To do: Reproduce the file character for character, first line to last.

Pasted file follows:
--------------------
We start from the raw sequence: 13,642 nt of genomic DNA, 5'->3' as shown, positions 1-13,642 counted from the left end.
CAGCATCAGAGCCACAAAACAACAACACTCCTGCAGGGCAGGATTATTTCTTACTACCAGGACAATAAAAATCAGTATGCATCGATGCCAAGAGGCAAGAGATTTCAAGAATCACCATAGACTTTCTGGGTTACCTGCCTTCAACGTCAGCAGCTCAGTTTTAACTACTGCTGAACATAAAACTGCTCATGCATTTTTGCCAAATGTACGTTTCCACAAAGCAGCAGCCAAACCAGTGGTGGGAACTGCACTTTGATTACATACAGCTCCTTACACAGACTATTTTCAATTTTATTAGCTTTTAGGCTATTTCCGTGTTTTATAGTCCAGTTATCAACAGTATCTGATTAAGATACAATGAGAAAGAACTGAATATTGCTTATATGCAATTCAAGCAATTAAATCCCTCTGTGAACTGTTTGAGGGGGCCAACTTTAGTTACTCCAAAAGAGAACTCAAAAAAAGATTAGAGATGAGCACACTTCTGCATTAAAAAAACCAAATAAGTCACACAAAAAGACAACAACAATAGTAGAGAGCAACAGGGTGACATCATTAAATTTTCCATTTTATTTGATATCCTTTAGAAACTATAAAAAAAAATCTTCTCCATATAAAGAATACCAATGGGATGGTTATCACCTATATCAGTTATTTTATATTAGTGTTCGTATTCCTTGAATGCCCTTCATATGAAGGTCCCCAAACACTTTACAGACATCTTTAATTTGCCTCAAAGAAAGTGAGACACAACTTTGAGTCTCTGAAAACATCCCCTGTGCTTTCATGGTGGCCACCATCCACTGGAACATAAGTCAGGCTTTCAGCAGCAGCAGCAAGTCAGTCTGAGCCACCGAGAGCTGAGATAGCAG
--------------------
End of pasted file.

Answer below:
We start from the raw sequence: 13,642 nt of genomic DNA, 5'->3' as shown, positions 1-13,642 counted from the left end.
CAGCATCAGAGCCACAAAACAACAACACTCCTGCAGGGCAGGATTATTTCTTACTACCAGGACAATAAAAATCAGTATGCATCGATGCCAAGAGGCAAGAGATTTCAAGAATCACCATAGACTTTCTGGGTTACCTGCCTTCAACGTCAGCAGCTCAGTTTTAACTACTGCTGAACATAAAACTGCTCATGCATTTTTGCCAAATGTACGTTTCCACAAAGCAGCAGCCAAACCAGTGGTGGGAACTGCACTTTGATTACATACAGCTCCTTACACAGACTATTTTCAATTTTATTAGCTTTTAGGCTATTTCCGTGTTTTATAGTCCAGTTATCAACAGTATCTGATTAAGATACAATGAGAAAGAACTGAATATTGCTTATATGCAATTCAAGCAATTAAATCCCTCTGTGAACTGTTTGAGGGGGCCAACTTTAGTTACTCCAAAAGAGAACTCAAAAAAAGATTAGAGATGAGCACACTTCTGCATTAAAAAAACCAAATAAGTCACACAAAAAGACAACAACAATAGTAGAGAGCAACAGGGTGACATCATTAAATTTTCCATTTTATTTGATATCCTTTAGAAACTATAAAAAAAAATCTTCTCCATATAAAGAATACCAATGGGATGGTTATCACCTATATCAGTTATTTTATATTAGTGTTCGTATTCCTTGAATGCCCTTCATATGAAGGTCCCCAAACACTTTACAGACATCTTTAATTTGCCTCAAAGAAAGTGAGACACAACTTTGAGTCTCTGAAAACATCCCCTGTGCTTTCATGGTGGCCACCATCCACTGGAACATAAGTCAGGCTTTCAGCAGCAGCAGCAAGTCAGTCTGAGCCACCGAGAGCTGAGATAGCAG